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Combining Vision, Machine Learning and Automatic Control to Play the Labyrinth Game
Linköping University, Department of Electrical Engineering, Computer Vision. Linköping University, The Institute of Technology.
Linköping University, Department of Electrical Engineering, Computer Vision. Linköping University, The Institute of Technology. Linköping University, Center for Medical Image Science and Visualization (CMIV).ORCID iD: 0000-0002-6096-3648
2012 (English)In: Proceedings of SSBA, Swedish Symposium on Image Analysis, 2012, 2012Conference paper (Other academic)
Abstract [en]

The labyrinth game is a simple yet challenging platform, not only for humans but also for control algorithms and systems. The game is easy to understand but still very hard to master. From a system point of view, the ball behavior is in general easy to model but close to the obstacles there are severe non-linearities. Additionally, the far from flat surface on which the ball rolls provides for changing dynamics depending on the ball position.

The general dynamics of the system can easily be handled by traditional automatic control methods. Taking the obstacles and uneven surface into account would require very detailed models of the system. A simple deterministic control algorithm is combined with a learning control method. The simple control method provides initial training data. As thelearning method is trained, the system can learn from the results of its own actions and the performance improves well beyond the performance of the initial controller.

A vision system and image analysis is used to estimate the ball position while a combination of a PID controller and a learning controller based on LWPR is used to learn to steer the ball through the maze.

Place, publisher, year, edition, pages
National Category
Computer Vision and Robotics (Autonomous Systems)
URN: urn:nbn:se:liu:diva-110888OAI: diva2:750037
Swedish Symposium on Image Analysis for 2012, March 8-9, Stockholm, Sweden
Available from: 2014-09-26 Created: 2014-09-26 Last updated: 2016-06-14Bibliographically approved
In thesis
1. Online Learning for Robot Vision
Open this publication in new window or tab >>Online Learning for Robot Vision
2014 (English)Licentiate thesis, comprehensive summary (Other academic)
Abstract [en]

In tele-operated robotics applications, the primary information channel from the robot to its human operator is a video stream. For autonomous robotic systems however, a much larger selection of sensors is employed, although the most relevant information for the operation of the robot is still available in a single video stream. The issue lies in autonomously interpreting the visual data and extracting the relevant information, something humans and animals perform strikingly well. On the other hand, humans have great diculty expressing what they are actually looking for on a low level, suitable for direct implementation on a machine. For instance objects tend to be already detected when the visual information reaches the conscious mind, with almost no clues remaining regarding how the object was identied in the rst place. This became apparent already when Seymour Papert gathered a group of summer workers to solve the computer vision problem 48 years ago [35].

Articial learning systems can overcome this gap between the level of human visual reasoning and low-level machine vision processing. If a human teacher can provide examples of what to be extracted and if the learning system is able to extract the gist of these examples, the gap is bridged. There are however some special demands on a learning system for it to perform successfully in a visual context. First, low level visual input is often of high dimensionality such that the learning system needs to handle large inputs. Second, visual information is often ambiguous such that the learning system needs to be able to handle multi modal outputs, i.e. multiple hypotheses. Typically, the relations to be learned  are non-linear and there is an advantage if data can be processed at video rate, even after presenting many examples to the learning system. In general, there seems to be a lack of such methods.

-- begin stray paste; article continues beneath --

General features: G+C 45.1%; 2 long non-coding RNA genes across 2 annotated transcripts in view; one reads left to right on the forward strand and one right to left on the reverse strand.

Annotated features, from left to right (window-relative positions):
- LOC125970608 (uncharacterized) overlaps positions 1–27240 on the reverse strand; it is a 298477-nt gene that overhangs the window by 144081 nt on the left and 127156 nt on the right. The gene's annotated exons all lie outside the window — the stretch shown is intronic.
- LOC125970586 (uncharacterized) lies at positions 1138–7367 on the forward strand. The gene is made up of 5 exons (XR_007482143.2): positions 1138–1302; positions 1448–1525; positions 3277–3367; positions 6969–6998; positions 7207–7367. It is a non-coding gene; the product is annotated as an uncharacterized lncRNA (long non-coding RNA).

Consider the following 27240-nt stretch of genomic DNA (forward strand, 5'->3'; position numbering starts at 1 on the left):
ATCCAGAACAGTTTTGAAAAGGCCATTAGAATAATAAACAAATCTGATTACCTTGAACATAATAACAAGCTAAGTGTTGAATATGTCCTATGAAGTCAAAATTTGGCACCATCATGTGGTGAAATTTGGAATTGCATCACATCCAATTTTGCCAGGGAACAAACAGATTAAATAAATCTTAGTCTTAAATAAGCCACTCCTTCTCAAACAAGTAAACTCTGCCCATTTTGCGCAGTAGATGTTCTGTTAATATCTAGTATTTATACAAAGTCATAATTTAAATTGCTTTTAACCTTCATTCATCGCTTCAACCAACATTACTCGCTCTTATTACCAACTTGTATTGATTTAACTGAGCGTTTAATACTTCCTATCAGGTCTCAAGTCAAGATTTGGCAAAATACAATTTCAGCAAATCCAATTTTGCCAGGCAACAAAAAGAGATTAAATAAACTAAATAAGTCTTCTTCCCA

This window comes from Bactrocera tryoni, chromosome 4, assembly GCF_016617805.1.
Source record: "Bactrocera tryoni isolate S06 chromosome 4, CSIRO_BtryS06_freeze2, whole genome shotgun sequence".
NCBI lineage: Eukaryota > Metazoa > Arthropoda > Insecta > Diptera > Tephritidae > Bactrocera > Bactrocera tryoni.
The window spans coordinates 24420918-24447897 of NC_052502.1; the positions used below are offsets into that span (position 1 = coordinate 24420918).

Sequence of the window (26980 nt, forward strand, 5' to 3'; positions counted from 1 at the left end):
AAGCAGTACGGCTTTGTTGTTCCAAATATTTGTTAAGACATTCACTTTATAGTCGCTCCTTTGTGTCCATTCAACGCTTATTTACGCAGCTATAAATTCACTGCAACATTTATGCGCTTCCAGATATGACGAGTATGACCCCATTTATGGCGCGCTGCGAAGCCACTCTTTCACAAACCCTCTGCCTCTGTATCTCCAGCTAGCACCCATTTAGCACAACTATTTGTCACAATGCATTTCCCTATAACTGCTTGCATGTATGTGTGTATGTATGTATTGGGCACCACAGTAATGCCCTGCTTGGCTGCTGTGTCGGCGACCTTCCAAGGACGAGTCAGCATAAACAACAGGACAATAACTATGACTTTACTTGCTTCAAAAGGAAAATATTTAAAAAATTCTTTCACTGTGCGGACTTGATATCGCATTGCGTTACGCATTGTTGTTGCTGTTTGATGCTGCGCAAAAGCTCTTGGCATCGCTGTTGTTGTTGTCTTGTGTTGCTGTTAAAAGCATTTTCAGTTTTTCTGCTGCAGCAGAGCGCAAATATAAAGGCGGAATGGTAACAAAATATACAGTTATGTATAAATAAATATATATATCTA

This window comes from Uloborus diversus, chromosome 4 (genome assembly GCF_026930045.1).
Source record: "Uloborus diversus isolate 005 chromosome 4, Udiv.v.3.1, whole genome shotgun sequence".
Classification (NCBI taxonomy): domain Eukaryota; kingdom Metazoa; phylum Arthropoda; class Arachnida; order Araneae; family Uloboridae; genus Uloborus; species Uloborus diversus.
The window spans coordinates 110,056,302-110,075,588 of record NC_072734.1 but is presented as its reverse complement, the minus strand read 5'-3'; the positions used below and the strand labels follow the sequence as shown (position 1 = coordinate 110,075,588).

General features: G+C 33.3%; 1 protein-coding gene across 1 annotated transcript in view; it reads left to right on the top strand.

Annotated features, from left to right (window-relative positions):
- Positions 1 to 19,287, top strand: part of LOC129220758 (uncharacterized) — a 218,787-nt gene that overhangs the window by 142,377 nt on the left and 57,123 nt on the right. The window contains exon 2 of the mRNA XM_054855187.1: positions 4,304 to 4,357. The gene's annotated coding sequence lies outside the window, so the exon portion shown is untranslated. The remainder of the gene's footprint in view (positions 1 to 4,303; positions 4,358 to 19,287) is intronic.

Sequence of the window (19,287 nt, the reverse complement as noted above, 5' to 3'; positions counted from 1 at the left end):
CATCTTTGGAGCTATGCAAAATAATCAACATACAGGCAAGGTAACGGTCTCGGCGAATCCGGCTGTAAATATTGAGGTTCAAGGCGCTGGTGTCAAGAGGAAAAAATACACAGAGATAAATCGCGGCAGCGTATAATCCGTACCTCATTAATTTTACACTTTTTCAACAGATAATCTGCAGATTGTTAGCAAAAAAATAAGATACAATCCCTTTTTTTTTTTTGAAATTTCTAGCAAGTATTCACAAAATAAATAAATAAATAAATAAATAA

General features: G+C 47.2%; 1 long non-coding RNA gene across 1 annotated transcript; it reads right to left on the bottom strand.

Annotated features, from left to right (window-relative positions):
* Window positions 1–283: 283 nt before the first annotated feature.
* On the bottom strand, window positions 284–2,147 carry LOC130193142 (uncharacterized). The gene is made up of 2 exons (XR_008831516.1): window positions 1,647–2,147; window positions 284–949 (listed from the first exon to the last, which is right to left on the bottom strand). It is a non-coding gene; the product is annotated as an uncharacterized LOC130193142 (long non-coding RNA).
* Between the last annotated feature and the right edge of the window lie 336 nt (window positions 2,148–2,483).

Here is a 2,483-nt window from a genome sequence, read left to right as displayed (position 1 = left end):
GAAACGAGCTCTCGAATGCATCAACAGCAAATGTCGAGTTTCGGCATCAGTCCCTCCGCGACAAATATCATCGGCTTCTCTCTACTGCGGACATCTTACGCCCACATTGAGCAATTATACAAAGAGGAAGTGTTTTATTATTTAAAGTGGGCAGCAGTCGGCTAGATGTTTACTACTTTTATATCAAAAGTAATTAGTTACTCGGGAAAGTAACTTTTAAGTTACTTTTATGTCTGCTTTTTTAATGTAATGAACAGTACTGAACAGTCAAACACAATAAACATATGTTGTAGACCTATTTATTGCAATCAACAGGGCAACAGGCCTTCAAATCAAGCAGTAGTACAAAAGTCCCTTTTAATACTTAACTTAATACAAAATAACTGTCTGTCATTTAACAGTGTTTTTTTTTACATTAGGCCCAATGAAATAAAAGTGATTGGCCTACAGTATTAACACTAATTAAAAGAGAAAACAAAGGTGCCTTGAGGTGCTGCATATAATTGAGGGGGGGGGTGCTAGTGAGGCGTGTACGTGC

This thesis presents systems for learning perception-action mappings for robotic systems with visual input. A range of problems are discussed, such as vision based autonomous driving, inverse kinematics of a robotic manipulator and controlling a dynamical system. Operational systems demonstrating solutions to these problems are presented. Two dierent approaches for providing training data are explored, learning from demonstration (supervised learning) and explorative learning (self-supervised learning). A novel learning method fullling the stated demands is presented. The method, qHebb, is based on associative Hebbian learning on data in channel representation. Properties of the method are demonstrated on a vision-based autonomously driving vehicle, where the system learns to directly map low-level image features to control signals. After an initial training period, the system seamlessly continues autonomously. In a quantitative evaluation, the proposed online learning method performed comparably with state of the art batch learning methods.

Place, publisher, year, edition, pages
Linköping: Linköping University Electronic Press, 2014. 62 p.
Linköping Studies in Science and Technology. Thesis, ISSN 0280-7971 ; 1678
National Category
Computer Vision and Robotics (Autonomous Systems)
urn:nbn:se:liu:diva-110892 (URN)10.3384/lic.diva-110892 (DOI)978-91-7519-228-4 (print) (ISBN)
2014-10-24, Visionen, Hus B, Campus Valla, Linköpings universitet, Linköping, 13:15 (Swedish)
EU, FP7, Seventh Framework Programme, 247947Swedish Research Council
Available from: 2014-09-26 Created: 2014-09-26 Last updated: 2016-05-04Bibliographically approved

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